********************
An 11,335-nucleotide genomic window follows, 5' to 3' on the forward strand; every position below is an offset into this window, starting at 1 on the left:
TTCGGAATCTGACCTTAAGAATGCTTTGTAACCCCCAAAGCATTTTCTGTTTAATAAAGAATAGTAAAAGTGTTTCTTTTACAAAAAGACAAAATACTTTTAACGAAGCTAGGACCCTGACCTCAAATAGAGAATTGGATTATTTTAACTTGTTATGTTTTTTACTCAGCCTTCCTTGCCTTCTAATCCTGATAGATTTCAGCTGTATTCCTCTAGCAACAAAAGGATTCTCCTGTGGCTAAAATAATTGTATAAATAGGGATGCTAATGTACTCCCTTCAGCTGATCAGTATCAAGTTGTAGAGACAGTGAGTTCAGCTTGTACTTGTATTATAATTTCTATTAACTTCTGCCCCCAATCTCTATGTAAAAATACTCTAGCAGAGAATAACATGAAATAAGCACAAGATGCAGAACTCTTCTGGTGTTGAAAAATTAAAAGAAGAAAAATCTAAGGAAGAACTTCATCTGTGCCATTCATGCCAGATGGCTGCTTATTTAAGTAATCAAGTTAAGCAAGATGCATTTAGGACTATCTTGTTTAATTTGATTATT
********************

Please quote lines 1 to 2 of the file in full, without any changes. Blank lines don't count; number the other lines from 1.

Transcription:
An 11,335-nucleotide genomic window follows, 5' to 3' on the forward strand; every position below is an offset into this window, starting at 1 on the left:
TTCGGAATCTGACCTTAAGAATGCTTTGTAACCCCCAAAGCATTTTCTGTTTAATAAAGAATAGTAAAAGTGTTTCTTTTACAAAAAGACAAAATACTTTTAACGAAGCTAGGACCCTGACCTCAAATAGAGAATTGGATTATTTTAACTTGTTATGTTTTTTACTCAGCCTTCCTTGCCTTCTAATCCTGATAGATTTCAGCTGTATTCCTCTAGCAACAAAAGGATTCTCCTGTGGCTAAAATAATTGTATAAATAGGGATGCTAATGTACTCCCTTCAGCTGATCAGTATCAAGTTGTAGAGACAGTGAGTTCAGCTTGTACTTGTATTATAATTTCTATTAACTTCTGCCCCCAATCTCTATGTAAAAATACTCTAGCAGAGAATAACATGAAATAAGCACAAGATGCAGAACTCTTCTGGTGTTGAAAAATTAAAAGAAGAAAAATCTAAGGAAGAACTTCATCTGTGCCATTCATGCCAGATGGCTGCTTATTTAAGTAATCAAGTTAAGCAAGATGCATTTAGGACTATCTTGTTTAATTTGATTATT